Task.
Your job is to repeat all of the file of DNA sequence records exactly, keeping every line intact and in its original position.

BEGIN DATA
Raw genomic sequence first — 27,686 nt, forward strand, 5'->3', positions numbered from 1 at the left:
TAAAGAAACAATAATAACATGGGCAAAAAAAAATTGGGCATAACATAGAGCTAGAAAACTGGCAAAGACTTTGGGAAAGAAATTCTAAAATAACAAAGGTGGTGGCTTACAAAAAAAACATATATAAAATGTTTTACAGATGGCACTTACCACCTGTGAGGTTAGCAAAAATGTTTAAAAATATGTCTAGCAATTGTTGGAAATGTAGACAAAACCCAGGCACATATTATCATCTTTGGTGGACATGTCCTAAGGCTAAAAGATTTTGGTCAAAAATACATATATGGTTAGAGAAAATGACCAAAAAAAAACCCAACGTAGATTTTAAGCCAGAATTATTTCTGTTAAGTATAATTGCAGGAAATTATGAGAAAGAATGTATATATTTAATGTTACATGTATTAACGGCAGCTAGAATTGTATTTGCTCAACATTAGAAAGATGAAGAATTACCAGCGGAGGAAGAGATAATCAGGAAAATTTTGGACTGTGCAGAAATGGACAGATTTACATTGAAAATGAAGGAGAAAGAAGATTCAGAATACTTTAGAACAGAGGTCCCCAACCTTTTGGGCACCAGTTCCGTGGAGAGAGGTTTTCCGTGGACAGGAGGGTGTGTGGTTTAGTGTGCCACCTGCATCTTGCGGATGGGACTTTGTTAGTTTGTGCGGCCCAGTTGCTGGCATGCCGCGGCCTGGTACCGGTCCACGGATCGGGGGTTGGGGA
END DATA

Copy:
Raw genomic sequence first — 27,686 nt, forward strand, 5'->3', positions numbered from 1 at the left:
TAAAGAAACAATAATAACATGGGCAAAAAAAAATTGGGCATAACATAGAGCTAGAAAACTGGCAAAGACTTTGGGAAAGAAATTCTAAAATAACAAAGGTGGTGGCTTACAAAAAAAACATATATAAAATGTTTTACAGATGGCACTTACCACCTGTGAGGTTAGCAAAAATGTTTAAAAATATGTCTAGCAATTGTTGGAAATGTAGACAAAACCCAGGCACATATTATCATCTTTGGTGGACATGTCCTAAGGCTAAAAGATTTTGGTCAAAAATACATATATGGTTAGAGAAAATGACCAAAAAAAAACCCAACGTAGATTTTAAGCCAGAATTATTTCTGTTAAGTATAATTGCAGGAAATTATGAGAAAGAATGTATATATTTAATGTTACATGTATTAACGGCAGCTAGAATTGTATTTGCTCAACATTAGAAAGATGAAGAATTACCAGCGGAGGAAGAGATAATCAGGAAAATTTTGGACTGTGCAGAAATGGACAGATTTACATTGAAAATGAAGGAGAAAGAAGATTCAGAATACTTTAGAACAGAGGTCCCCAACCTTTTGGGCACCAGTTCCGTGGAGAGAGGTTTTCCGTGGACAGGAGGGTGTGTGGTTTAGTGTGCCACCTGCATCTTGCGGATGGGACTTTGTTAGTTTGTGCGGCCCAGTTGCTGGCATGCCGCGGCCTGGTACCGGTCCACGGATCGGGGGTTGGGGA